DES MOINES, Iowa — Cory Booker is a self-described “big, bald, black guy from Jersey,” a former tight end on the Stanford University football team, and the former mayor of the tough town of Newark, N.J., but he is running a presidential campaign centered around love, ideals and unity.
“We are not a nation of hate and discrimination. What has defined this country is our ability to respond with love,” he tells a crowd in Des Moines. “The policy issues are so urgent, but this election is really a referendum on spirit, not one guy in one office. This election is a referendum on who we are and who we must be to each other.”
Booker, a U.S. senator from New Jersey since 2013, has emphasized consistently since he entered the race in February his argument that making this candidacy about love and togetherness isn't a sign of weakness.
“I am not talking about sentimentality," he said. "Love is a struggle, love is sacrifice. There are those who want to demean and create a divide, but we in this moment must be the party of a revival of civic grace. We must be the party of courageous empathy.”
In Clive, Iowa, he says, “I use love purposefully and unabashedly. Love is not saccharine. Love is standing up for each other and fighting for each other.”
Booker says he meets a lot of Democrats obsessed with defeating the incumbent president in 2020.
“My response is always no, no, no, we’ve got to have bigger aspirations. Beating Donald Trump is the floor, not the ceiling. Beating Donald Trump doesn’t get us to the mountaintop," he said. "It is such a harder road to go to love, it is so much harder. But it is so much more rewarding and makes for a better society, it makes for a better culture.”
While Booker talks of love and unity, he maintains a continuously optimistic and even fun tone while campaigning, and his stump speeches can take on the aspect of performance art, with Booker acting out his experiences as a senator or in Iowa. He has, much to both the delight and chagrin of his audiences, a penchant for cringe-worthy jokes. Ironically, even though Booker is unmarried and has no children, he loves to tell what he calls “dad jokes.” (A visit with a cow farmer, he said, was “udderly amazing,” “very moooooving,” and he liked to “milk that joke for all it was worth.”)
His emotional speeches can bring audiences to their feet, chanting along with him “we will rise” when he shouts, as in Clive, “Like Kennedy who pointed to the moon, we will rise. Like King, who pointed to the mountaintop, we will rise. Iowa, America, it is our time to come together. Trump does not define us. We define our truth, and I’m telling you right now, we will rise!”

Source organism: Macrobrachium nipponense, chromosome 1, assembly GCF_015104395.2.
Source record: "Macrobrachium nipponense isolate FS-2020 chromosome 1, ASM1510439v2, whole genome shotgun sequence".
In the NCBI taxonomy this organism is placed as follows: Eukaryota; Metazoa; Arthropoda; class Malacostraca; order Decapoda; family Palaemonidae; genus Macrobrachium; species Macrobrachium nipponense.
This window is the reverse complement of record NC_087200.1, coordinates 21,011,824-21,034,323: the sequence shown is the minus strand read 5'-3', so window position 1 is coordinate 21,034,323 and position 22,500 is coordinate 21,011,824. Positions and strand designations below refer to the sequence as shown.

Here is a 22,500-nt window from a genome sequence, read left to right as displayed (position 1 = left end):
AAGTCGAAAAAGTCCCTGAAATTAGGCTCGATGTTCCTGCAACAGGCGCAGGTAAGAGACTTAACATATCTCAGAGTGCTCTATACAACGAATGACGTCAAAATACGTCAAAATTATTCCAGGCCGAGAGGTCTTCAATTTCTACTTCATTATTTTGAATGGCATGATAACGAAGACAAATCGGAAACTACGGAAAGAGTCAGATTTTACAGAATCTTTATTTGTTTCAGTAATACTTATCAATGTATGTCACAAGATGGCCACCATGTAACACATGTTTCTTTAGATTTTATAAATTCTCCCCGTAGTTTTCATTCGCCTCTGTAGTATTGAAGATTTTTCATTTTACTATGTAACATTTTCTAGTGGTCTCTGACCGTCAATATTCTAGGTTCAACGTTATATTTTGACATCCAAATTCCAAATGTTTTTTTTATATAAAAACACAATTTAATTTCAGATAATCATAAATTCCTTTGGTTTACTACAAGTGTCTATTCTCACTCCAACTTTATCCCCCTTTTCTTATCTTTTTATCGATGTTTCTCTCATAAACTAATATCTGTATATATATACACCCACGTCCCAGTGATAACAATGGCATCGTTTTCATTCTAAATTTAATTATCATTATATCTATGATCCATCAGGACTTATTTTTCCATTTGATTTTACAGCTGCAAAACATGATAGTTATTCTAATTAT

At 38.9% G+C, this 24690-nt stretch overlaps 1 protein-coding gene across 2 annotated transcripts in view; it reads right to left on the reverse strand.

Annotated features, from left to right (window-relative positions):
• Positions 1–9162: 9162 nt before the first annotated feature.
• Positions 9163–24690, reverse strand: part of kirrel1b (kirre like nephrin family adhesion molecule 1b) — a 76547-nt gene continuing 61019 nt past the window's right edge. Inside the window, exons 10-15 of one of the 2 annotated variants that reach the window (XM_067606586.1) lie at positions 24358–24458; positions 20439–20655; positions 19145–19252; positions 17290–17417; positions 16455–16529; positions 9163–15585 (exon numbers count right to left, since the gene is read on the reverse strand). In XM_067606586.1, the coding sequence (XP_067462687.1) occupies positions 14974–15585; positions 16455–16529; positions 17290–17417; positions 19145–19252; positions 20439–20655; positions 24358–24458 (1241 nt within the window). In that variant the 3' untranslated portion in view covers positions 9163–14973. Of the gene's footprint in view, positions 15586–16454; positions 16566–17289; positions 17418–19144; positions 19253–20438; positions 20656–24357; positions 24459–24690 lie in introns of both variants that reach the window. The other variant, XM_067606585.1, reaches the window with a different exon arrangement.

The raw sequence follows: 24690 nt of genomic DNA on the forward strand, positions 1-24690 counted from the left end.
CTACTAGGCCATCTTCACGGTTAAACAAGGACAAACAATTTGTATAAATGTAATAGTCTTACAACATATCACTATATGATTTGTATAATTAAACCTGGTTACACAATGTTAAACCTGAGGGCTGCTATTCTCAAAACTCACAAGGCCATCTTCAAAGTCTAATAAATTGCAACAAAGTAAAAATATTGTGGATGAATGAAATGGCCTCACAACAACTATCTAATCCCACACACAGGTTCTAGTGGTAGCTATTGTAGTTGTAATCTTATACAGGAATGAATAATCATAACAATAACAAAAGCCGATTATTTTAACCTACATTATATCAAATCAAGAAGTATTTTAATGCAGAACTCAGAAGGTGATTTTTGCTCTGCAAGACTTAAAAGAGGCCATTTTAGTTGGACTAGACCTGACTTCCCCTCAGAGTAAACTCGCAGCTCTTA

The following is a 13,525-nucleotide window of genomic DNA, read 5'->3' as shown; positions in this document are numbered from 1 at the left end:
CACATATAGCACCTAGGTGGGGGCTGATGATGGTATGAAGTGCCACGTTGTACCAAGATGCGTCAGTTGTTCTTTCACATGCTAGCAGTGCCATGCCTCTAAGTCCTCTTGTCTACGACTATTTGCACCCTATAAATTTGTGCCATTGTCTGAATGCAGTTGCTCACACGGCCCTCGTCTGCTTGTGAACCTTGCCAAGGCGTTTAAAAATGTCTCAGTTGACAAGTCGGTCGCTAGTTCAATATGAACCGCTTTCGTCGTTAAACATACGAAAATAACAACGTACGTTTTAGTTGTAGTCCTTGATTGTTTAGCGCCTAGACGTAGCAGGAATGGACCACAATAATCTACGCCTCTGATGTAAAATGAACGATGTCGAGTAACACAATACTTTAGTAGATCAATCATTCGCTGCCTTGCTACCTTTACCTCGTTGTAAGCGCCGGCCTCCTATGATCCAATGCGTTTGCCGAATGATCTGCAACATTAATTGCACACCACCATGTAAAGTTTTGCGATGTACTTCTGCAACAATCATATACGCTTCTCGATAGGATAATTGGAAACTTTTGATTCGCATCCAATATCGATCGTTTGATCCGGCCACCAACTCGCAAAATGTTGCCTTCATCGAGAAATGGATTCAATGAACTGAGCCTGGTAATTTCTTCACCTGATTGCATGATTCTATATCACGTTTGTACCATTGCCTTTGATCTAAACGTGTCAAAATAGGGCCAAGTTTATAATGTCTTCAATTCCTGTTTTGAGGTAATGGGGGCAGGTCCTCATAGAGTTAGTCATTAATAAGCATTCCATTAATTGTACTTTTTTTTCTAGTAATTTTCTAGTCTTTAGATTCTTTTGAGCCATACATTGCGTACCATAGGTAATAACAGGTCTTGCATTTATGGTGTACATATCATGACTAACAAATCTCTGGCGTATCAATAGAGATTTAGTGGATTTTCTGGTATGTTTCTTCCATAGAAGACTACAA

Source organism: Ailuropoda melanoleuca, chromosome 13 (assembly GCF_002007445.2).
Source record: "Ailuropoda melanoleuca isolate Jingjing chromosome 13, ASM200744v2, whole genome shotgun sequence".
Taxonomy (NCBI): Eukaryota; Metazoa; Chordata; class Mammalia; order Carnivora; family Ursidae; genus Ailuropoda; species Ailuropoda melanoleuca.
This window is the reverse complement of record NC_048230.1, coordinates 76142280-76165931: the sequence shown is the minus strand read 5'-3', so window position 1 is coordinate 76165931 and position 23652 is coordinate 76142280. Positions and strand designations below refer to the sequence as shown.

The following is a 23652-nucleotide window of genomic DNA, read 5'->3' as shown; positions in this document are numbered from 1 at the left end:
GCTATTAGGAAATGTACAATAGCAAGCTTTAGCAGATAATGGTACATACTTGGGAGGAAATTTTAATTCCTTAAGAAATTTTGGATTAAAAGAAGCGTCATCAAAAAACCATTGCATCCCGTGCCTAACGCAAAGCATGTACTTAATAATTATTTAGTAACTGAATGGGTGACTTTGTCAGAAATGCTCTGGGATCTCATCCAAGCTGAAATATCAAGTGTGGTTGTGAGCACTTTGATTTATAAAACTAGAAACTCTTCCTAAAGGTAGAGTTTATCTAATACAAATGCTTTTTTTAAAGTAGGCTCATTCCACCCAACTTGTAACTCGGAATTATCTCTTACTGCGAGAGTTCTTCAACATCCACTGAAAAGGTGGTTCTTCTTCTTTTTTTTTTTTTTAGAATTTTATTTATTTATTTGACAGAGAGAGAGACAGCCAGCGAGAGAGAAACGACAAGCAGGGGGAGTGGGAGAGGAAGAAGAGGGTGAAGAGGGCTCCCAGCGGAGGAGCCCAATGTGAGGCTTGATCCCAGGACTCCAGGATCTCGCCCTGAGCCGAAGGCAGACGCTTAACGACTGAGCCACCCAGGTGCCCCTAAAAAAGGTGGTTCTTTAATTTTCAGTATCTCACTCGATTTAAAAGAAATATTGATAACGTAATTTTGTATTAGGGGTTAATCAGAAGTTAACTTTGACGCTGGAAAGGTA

Booker argues that it is more his experience as mayor of Newark from 2006-13 than his time in the U.S. Senate that informs voters as to what he would be able to do as president.
“I know how to get big things done,” he says. “We turned our school system around. Now it’s the top school system in America for low income kids.” He said that to do those things he had to “create uncommon coalitions, which are the only thing that can create uncommon results.”
So what is the “mountaintop” and “uncommon results” that Booker wants, in terms of policy?
Health care: Booker believes health care is a right for everyone and he is for universal health care, but he emphasizes that he doesn’t want to rush headfirst into any single-payer system. “This is going to be a process,” he likes to say. His main points of emphasis are driving down the costs of prescription drugs. “I don’t need Congress to do that. I will take away patents from companies that are jacking up prices for profit.” He also wants to lower the age of Medicare eligibility.
Education: Booker touts his plan to increase school professionals — such as teachers, school nurses and counselors — using federal funds, as well as using federal tax credits to get rid of teachers’ student debt.
Housing: Booker has what he calls a “big, bold” plan where renters get a tax credit if they are paying more than a third of their income in rent. “If we have decided as a country that we’re going to subsidize people who are buying homes, then let’s help people who are struggling to pay their rent, as well.”
Booker seems most proud of what he calls his child poverty eradication plan, saying, “I’m going to transform the reality.” The plan calls for expansion of the child tax credit and the earned income tax credit, as well as paid family leave. And, uniquely, a plan that has been dubbed “Baby Bonds.” As Booker explains it, “Let’s have every child in America, no matter your background, get an interest-bearing account with $1,000 in it,” with more money added in ensuing years depending on the child’s wealth and the money available at age 18 for school, buying a home or workforce training. “It would close the wealth gap in our country dramatically and close the racial wealth gap almost completely. The implication for our society would be breathtaking.”
Booker, however, makes sure to add a note of pragmatism to his policy messages: “As Democrats we can’t let our progress be sacrificed on the altar of purity. We may not get everything we want, but sometimes that’s what makes things happen.”
While willing to be pragmatic, the 50-year-old senator wants Iowans to caucus for him on Feb. 3 because they believe he can do more than just win in November, but also believe that togetherness, and even love, can heal a divided nation.
“This election is going to be decided by who can best call us to our common aspirations, who can best inspire us to be the truth of who we are,” he said.